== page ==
Crime Congress highlights gender dimension in addressing terrorism, assistance to human trafficking victims, and corruption in wildlife crime

© UNIS Vienna

KYOTO/VIENNA, 8 March 2021 – On International Women’s Day, the Kyoto Crime Congress started off with a special event on women’s empowerment and the advancement of justice. Speaking at the event, Ms. Waly voiced her strong support to the next generations of women leaders in justice, “You belong at the top, and your contributions are essential. If you believe in yourselves and stand up for each other, there is no limit to what you can achieve for justice.” 

The Minister of Justice of Japan, Yoko Kamikawa, opened the event and commended the Kyoto Declaration, as it “calls for further mainstreaming of gender perspectives in crime prevention and criminal justice.” She also emphasized the need to redouble our efforts. “The digital innovation and remote working accelerated by the pandemic created more opportunities, especially for women, while they have also been disproportionately affected, socially and economically. Now is the time to take further action to promote women’s empowerment and to strengthen the rule of law”, she said.

“The Government of Japan has been working in cooperation with UNODC based on a concept of ‘human security’ in which all life and dignity should be respected”, said Takashi Uto, State Minister for Foreign Affairs of Japan. He also stressed the urgent need for women’s empowerment in the current context of the pandemic, but also said “Humankind can turn this crisis to an opportunity for improvement” to build a society where “no one is left behind.”

“The impact of the [current COVID-19] crisis on women’s rights, education, and employment will be felt for years to come,” Ms. Waly underscored. Law enforcement and judiciary institutions, she said, “Need to be pillars of a gender-sensitive COVID response and recovery and invest in women’s advancement and women leaders for the benefit of justice across all of society.”

Anita Bhatia, the Deputy Executive Director of UN Women also looked at the recovery after COVID-19 and said “There is a need to create demand for a new generation of justice sector strategies which fully reflect the implications of the pandemic on justice reform and justice recovery.” 

Mr. Kiyoshi and Ms. Helen Nishikawa, a Japanese celebrity couple, also shared their perspectives on marginalization and hardship causing crime and harm. Together, they have sought to bring positive messaging to prisons and welfare facilities throughout Japan for over 50 years. “We sincerely believe that small steps of reaching out and support resocialization can bring happiness and achieve a society where no one is left behind.”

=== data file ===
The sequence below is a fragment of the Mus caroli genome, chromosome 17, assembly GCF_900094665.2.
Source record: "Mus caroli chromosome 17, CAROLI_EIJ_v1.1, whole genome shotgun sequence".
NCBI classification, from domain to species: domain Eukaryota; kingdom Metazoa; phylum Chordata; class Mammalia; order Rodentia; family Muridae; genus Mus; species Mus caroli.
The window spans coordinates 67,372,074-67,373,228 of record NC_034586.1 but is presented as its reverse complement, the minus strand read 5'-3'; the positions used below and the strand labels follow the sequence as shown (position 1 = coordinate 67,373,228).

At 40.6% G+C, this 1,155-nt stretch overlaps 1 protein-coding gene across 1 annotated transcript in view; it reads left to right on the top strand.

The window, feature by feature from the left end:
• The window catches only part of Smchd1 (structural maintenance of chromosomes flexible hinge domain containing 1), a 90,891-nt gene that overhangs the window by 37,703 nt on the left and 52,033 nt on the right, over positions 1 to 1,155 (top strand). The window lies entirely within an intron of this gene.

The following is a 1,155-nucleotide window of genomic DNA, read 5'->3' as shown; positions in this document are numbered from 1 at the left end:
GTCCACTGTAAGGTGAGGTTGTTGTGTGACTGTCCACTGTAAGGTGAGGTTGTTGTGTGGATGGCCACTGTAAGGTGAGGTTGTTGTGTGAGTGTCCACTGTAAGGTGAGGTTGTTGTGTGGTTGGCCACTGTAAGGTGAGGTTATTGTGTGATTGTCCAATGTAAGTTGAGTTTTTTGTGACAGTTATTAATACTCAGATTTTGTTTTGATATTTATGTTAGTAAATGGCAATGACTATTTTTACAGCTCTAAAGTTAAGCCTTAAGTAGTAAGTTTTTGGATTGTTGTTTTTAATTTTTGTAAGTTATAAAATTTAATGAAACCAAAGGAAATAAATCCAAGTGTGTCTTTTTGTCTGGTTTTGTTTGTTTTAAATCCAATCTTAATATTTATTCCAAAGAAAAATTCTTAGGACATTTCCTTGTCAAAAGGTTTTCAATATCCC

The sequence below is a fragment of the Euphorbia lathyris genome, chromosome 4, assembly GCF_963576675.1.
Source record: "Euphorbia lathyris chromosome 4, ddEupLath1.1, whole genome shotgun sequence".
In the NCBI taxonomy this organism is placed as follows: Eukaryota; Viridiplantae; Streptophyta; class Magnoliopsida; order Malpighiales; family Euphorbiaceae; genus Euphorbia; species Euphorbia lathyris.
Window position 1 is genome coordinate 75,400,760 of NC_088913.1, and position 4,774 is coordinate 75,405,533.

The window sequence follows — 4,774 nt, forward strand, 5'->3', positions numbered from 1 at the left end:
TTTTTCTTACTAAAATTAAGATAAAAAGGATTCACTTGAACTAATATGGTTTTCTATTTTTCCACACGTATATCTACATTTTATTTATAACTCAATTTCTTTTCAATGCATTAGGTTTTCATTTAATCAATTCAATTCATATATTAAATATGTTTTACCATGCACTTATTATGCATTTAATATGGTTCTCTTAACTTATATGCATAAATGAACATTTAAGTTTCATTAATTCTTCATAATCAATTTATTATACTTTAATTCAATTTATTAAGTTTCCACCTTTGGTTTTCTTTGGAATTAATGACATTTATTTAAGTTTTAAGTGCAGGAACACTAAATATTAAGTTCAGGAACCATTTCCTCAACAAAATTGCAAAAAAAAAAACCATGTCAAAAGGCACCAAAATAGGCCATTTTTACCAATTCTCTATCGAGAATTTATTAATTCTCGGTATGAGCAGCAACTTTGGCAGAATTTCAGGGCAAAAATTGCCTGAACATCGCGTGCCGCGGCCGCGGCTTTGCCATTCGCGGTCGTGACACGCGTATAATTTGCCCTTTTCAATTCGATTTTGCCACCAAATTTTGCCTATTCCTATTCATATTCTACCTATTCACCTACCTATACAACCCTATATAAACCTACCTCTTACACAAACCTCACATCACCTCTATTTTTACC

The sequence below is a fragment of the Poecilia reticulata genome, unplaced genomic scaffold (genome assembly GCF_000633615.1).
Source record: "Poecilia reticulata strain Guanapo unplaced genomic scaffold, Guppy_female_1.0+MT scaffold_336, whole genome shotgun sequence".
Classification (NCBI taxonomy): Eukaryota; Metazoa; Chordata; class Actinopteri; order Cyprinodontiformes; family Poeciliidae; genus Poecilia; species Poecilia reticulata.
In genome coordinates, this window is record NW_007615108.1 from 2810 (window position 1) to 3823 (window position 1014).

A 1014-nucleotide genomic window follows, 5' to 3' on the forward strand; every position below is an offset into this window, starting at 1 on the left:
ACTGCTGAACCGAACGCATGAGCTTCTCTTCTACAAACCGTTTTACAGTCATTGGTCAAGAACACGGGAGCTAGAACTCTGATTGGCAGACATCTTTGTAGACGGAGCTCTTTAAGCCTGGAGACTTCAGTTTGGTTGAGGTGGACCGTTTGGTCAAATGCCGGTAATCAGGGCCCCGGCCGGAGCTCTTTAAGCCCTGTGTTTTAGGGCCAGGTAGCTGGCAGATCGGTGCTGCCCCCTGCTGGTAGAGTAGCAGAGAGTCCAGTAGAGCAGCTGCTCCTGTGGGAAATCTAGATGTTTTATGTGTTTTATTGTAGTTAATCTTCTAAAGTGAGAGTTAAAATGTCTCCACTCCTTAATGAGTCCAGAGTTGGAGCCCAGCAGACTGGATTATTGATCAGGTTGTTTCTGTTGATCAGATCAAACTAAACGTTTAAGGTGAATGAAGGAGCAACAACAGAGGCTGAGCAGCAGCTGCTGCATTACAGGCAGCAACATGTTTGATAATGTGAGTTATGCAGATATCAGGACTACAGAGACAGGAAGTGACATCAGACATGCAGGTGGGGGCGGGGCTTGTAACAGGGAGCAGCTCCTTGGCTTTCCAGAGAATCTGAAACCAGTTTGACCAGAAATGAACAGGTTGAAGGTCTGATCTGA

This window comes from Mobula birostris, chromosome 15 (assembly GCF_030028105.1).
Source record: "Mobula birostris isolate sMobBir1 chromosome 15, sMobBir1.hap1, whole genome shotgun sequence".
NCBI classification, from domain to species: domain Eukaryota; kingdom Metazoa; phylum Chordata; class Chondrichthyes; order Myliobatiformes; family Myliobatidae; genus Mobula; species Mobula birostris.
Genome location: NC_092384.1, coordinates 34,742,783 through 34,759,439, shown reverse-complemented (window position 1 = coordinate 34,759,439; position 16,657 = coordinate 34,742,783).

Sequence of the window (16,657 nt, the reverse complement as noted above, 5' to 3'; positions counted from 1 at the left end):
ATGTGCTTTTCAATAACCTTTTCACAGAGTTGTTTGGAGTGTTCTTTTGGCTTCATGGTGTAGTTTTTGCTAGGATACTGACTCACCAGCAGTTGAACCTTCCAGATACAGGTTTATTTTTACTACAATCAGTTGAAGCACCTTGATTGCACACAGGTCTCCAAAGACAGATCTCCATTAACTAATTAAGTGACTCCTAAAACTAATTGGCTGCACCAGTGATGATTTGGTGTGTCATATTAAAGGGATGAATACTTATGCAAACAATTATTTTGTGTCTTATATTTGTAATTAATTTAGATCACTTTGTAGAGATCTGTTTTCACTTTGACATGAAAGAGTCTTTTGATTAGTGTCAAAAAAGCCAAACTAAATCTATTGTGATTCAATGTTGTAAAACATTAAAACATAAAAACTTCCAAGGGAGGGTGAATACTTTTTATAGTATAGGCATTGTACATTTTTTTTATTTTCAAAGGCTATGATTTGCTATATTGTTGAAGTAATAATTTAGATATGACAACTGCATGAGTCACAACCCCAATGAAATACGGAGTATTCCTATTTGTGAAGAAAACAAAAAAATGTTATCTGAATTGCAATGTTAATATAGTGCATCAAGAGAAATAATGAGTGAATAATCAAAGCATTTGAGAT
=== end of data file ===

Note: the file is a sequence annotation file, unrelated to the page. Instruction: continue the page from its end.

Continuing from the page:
The session ended with a panel discussion sharing insights of initiatives aimed at promoting empowerment and social justice, including by Parliamentary Vice Minister of Defense of Japan Rui Matsukawa, President of Sophia University Yoshiaki Terumichi, CEO of Accept International Yosuke Nagai and UNODC Operations Division Director Miwa Kato. The panel agreed that it was essential to create an enabling environment that promotes inclusion and tolerance. In this sense, promoting women’s participation in decision making is key, which will in turn result in the promotion of social justice and will lead to more effective solutions to crime and harm. 

In closing the panel, Ms. Kato concluded that “to prevent crime, harm and reoffending, it is essential to create a tolerant society that leaves no one behind, factoring in people suffering from poverty, abuse, unemployment and other hardships, where we all help each other in an enabling environment.” 

Empowering women to address terrorism

The international community is increasingly recognizing how women and men are differently affected by and involved in terrorism. At an event looking at how criminal justice systems can effectively integrate a gender dimension into their response to terrorism and violent extremism, participants discussed the critical role women are playing in long term peace as part of the Women, Peace and Security agenda.

“Empowering women and supporting their rights and their voices can unleash a powerful force against terrorism and violent extremism,” Ms. Waly said

Pramila Patten, UN Special Representative of the Secretary-General on Sexual Violence in Conflict drew attention to "Sexual violence [which] has been one of history’s most silenced and least condemned crimes.” 

“We must remember that survivors of conflict-related sexual violence are entitled to dignity and respect,” she stressed. 

Highlighting his country’s efforts, Abubakar Malami, Minister of Justice and Attorney General of Nigeria said that “The Nigerian National Action Plan for Preventing and Countering Violent Extremism notes the important role women can play as policy-makers, law enforcement officers, but also wives and mothers in preventing violent extremism and in the rehabilitation and reintegration of violent extremist offenders.”